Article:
Filming In the Cold

Jordan00So I found myself videotaping the Syracuse Ski Team vs. Cornell, Rochester Institute of Technology, and Ithaca College on the ski slopes in upstate New York.

I learned some tips for filming in the cold that could come in handy when I’m filming a big event someday.

The wind was blowing hard and it was 26 degrees on the mountain, with bursts of snow coming at random times. Tip #1: Carry a cheap dollar storeSuSkiTeam umbrella in your vehicle, like I found under the seat in my truck. It takes the place of your Vinyl Rain Slicker that can cost over $200. It blocks the snow from falling down on your camera, and even more importantly that day, it blocked the winds noise from making its way in to my footage.

I really hadn’t filmed in this freezing temperature before. My hands were cold in the first five minutes, and I thought about leaving. I got lucky, and had a pair of open fingered cloves. Again, in my truck. My gloves turned in to an on/off switch. When recording, the fingers were off. When paused, I flipped the gloves right on my fingers, and I would have a good minute in between ski runs to keep my fingers toasty. Tip #2: Bring open fingered gloves.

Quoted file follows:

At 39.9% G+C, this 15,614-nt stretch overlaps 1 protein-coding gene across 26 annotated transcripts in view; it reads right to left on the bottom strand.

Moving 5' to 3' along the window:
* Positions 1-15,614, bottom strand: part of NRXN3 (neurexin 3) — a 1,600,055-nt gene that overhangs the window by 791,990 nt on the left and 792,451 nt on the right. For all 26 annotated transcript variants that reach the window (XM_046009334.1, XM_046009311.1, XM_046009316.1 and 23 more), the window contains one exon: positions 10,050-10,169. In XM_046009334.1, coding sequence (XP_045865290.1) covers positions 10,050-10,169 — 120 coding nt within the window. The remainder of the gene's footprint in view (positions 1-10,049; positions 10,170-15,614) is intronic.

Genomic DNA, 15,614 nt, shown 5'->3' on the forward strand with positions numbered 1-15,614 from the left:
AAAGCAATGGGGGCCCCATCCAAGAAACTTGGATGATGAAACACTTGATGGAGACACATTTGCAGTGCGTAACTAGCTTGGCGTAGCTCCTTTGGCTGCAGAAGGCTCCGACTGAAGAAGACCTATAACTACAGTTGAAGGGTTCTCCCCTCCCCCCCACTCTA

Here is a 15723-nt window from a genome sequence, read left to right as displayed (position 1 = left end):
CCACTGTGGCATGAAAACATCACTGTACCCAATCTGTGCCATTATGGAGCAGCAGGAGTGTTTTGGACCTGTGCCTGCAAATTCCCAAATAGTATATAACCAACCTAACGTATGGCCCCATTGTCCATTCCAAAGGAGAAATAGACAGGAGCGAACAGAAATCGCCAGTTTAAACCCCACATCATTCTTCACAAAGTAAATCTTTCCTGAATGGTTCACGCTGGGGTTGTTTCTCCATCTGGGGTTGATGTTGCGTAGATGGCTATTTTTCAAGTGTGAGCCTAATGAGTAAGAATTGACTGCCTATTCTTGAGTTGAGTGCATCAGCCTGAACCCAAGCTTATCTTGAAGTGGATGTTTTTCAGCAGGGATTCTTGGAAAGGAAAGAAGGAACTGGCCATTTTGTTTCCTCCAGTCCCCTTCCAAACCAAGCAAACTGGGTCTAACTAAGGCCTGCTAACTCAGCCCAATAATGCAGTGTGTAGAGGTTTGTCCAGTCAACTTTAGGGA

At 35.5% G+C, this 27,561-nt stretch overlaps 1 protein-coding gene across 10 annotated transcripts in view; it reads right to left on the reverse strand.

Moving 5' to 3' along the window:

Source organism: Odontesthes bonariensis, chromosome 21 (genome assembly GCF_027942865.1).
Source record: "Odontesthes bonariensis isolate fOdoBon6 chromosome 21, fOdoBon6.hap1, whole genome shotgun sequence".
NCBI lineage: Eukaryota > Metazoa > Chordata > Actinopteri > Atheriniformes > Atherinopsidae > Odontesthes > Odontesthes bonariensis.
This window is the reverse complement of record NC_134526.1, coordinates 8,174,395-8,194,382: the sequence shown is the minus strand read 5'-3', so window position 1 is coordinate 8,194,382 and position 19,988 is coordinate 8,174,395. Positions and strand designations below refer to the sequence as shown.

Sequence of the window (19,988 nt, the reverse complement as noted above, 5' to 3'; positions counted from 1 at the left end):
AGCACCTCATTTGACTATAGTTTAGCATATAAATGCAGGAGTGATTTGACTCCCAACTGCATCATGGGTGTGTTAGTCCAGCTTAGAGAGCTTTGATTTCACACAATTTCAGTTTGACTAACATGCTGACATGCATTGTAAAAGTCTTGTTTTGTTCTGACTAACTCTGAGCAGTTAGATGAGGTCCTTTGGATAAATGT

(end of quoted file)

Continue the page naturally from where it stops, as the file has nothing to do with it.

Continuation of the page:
When you get really cold and want to go inside for a bit, don’t bring your camera with you. It’s just going to fog up. It was not only cold and snowing, it was also damp. Your camera might go in to that “clean lens mode” or “eject tape error” like mine did. Not a good thing. Tip #3: When filming in the cold keep your camera at the same temperature until you’re completely done filming, and avoid walking in to a sauna-like room, compared to the outdoors. Your lens will fog up, and you may lose footage. I had a DV tape with me, that came in handy, to make the “eject tape error” go away. Although, I still lost time waiting for the camera to defog.

SuTeamThe best part of the whole day was, getting Scooby-Doo in the driver’s seat of the Syracuse Ski Team minivan. It made me laugh, and it adds fun to the footage.


Jordan Rice is a junior in High School in upstate New York. She is a member of the National Honor Society, a member of Cortland County Youth Leadership, Co-Captain of the Varsity Cheerleading Squad, part of the Rotary Youth Leadership, a member of drama club where she acts in school plays, and treasurer of French club.

She is Editor of her school’s district newspaper The Lion's Roar sent to 1,900 readers. Jordan has been published in 2011 and 2012 in the Syracuse Post Standard for Student Voices. Some School Video News blogs include stories with the New York Giants, Orange County Choppers, Ironman 70.3, and Courtside to Get the Shot at the Carrier Dome in Syracuse. Jordan hopes to attend college to pursue a career in sports journalism.